5 Ways to Maximize Your Post Workout Muscle Recovery

5 Ways to Maximize Your Post Workout Muscle Recovery

It’s true what they say: no pain, no gain.

Feeling a little stiff or sore after a workout is completely normal. That’s because exercise creates microscopic tears in your muscle tissue. The tissues grow as they heal. The result? Your muscles get bigger and stronger.

However, too much pain can stand in the way of your progress. Chronic stiffness or soreness, muscle fatigue, reduced performance – these are all signs your body needs a helping hand.

Here are 5 ways you can accelerate your body’s natural healing process and help your muscles recover from post-workout soreness:

Low-Impact Exercise

After an intense workout, your muscles need rest in order to heal. But that doesn’t mean you need to lay around on the couch all day. There are plenty of low-impact exercises that make great rest day activities.

Low-impact workouts help you stay active without overstressing your body. They also let you enjoy exercise in a more relaxed way. Examples of low-impact workouts include:

  • Walking
  • Casual Swimming
  • Biking
  • Paddle Boarding

Gentle exercises like these will give your muscles a chance to rest and restore their depleted glycogen levels. This will help repair microtears in your tissues and relieve muscles stiffness and soreness.

Yoga

Yoga is another athletic activity that will help you keep up the momentum without straining your body. It’s especially effective as a recovery tool because it stretches out your superficial muscle tissues (i.e. where the skin connects to your muscles, and where microtears occur).

There are many different forms of yoga. It’s important to choose a style that will be gentle on your body. Hatha, Anusara, and Lyengar are all great for recovery, whereas Ashtanga or Power yoga can put unwanted stress on your already exhausted muscles.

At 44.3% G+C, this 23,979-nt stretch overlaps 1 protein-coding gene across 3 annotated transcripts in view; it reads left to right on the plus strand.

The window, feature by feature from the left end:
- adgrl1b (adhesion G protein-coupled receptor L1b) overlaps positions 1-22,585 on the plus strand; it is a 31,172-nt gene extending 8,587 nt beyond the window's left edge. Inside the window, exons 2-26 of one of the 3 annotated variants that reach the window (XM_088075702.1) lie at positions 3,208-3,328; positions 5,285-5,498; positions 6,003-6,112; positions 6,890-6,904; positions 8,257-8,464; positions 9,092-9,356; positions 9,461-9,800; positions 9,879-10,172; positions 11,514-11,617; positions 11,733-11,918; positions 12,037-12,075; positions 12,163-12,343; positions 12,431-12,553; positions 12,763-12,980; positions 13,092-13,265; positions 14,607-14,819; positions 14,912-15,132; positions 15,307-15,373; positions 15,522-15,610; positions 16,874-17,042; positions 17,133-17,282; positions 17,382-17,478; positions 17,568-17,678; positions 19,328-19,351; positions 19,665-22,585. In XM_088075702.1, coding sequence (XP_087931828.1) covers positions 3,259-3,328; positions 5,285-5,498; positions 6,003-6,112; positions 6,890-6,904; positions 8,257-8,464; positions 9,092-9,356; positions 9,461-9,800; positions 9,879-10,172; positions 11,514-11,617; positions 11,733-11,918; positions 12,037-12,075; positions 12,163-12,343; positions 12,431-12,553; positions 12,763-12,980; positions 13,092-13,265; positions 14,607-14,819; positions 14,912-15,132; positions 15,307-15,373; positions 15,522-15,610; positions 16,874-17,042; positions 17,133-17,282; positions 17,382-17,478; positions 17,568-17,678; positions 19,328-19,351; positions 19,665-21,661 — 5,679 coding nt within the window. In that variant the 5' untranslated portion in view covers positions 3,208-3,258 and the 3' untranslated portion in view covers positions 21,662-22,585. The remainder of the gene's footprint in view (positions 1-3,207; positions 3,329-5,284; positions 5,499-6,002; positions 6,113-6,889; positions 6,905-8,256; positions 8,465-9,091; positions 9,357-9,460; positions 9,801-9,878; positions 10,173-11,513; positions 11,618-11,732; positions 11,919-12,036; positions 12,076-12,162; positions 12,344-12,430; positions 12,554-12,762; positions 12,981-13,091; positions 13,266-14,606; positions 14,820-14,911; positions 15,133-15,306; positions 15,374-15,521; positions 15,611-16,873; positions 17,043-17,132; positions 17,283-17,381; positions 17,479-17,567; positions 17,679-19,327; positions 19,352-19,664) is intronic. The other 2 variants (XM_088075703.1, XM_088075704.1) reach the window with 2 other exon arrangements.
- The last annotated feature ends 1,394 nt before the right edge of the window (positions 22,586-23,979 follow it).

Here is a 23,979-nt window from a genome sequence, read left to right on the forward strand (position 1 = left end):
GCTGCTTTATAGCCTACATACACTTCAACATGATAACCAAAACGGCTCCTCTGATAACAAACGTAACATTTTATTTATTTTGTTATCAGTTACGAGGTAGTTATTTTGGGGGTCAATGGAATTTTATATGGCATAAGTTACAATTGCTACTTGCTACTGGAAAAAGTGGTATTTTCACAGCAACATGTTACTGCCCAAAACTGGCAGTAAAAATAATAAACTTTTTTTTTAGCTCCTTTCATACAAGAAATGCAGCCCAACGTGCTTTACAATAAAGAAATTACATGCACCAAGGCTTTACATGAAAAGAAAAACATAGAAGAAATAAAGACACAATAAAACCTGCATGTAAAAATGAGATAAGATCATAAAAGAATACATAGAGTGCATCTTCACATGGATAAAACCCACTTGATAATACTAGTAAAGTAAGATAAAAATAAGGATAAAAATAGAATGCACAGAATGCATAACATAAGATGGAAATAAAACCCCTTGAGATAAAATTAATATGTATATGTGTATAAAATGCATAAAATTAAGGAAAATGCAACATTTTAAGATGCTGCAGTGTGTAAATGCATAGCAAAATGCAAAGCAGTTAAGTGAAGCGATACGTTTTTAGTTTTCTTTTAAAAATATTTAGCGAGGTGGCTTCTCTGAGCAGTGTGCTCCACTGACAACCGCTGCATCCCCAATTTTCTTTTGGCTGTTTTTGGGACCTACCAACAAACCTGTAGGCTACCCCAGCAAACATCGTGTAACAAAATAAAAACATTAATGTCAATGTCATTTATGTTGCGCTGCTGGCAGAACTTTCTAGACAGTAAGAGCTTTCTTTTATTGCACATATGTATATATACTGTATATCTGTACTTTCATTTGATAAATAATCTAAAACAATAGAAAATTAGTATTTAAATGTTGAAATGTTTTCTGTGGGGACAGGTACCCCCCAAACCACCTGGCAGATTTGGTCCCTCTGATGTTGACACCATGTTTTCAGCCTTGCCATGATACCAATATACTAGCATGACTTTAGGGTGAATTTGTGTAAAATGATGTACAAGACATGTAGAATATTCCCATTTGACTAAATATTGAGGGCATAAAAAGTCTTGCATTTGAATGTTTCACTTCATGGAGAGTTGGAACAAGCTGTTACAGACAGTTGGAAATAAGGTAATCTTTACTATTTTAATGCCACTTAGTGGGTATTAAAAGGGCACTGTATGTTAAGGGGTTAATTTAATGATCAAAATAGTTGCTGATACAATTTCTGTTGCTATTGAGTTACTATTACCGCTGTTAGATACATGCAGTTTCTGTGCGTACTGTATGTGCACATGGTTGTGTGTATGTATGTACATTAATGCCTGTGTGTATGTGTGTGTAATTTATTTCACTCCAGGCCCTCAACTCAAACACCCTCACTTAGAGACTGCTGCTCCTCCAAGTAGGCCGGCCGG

Yoga will also help your body bounce back from the intense stress of your usual workout routine. High-impact exercises like running or weightlifting cause your muscles to tense up and shorten, whereas yoga will help stretch your muscles back out, keeping them loose and pliable.

Hot and Cold Therapy

When your body aches, temperature is often the key to relief. Heat and cold can both be effective muscle recovery treatments when used correctly.

Heat therapy can be applied with a heating pad or a hot water bottle. It boosts circulation and blood flow, which rapidly soothes pain, relaxes strained muscles, and helps heal damaged tissue. Heat is best used in the days following an injury or intense workout.

Cold therapy, also known as cryotherapy, can be applied to the whole body with a cryotherapy chamber, or to individual muscles with an ice pack. It works by reducing blood flow to a particular area, which will help numb the pain and bring down swelling.

There are many recovery tools on the market that offer hot or cold therapy, but KoreSphere is uniquely designed to offer both. It can be heat or cold activated to relieve any type of muscle pain and help your body heal.

Foam Rolling

The technical name for foam rolling is self-myofascial release. Much like a deep tissue massage, foam rolling creates sustained pressure on your muscles, which signals the central nervous system to reduce tension.

Because of their size and shape, foam rollers are particularly effective at treating large muscle groups like your legs, back, and chest. By immediately following up exercise with foam rolling, you can significantly reduce post-workout soreness.

Foam rolling is also a good warmup routine because it primes your muscles for exercise. After foam rolling you get a window of increased flexibility, which can help you get into your workout faster and keep it going for longer.

For deep muscle pain, you’ll want to find a foam roller with a grid texture like KoreSurge. The deep tissue spikes are perfect for reaching knots buried below the surface.

Vibration Therapy

Vibration therapy is a relatively new muscle recovery technique. Like cryotherapy, it can be applied to the full body or localized in small areas, usually with a massage tool.

When vibrations travel through your body it causes your muscles to repeatedly contract and relax. This triggers a natural response in your body that boosts circulation, relieves pain, and increases flexibility.

There is even some evidence that vibration therapy increases the production of osteoblasts—cells that improve bone strength. NASA uses vibration therapy on their astronauts to improve bone density while in space.

The best recovery tools are those that combine vibration therapy with myofascial release, like KorePulse. Not only will it provide fast relief from stiffness and soreness, but it can also help build muscular strength when combined with regular exercise.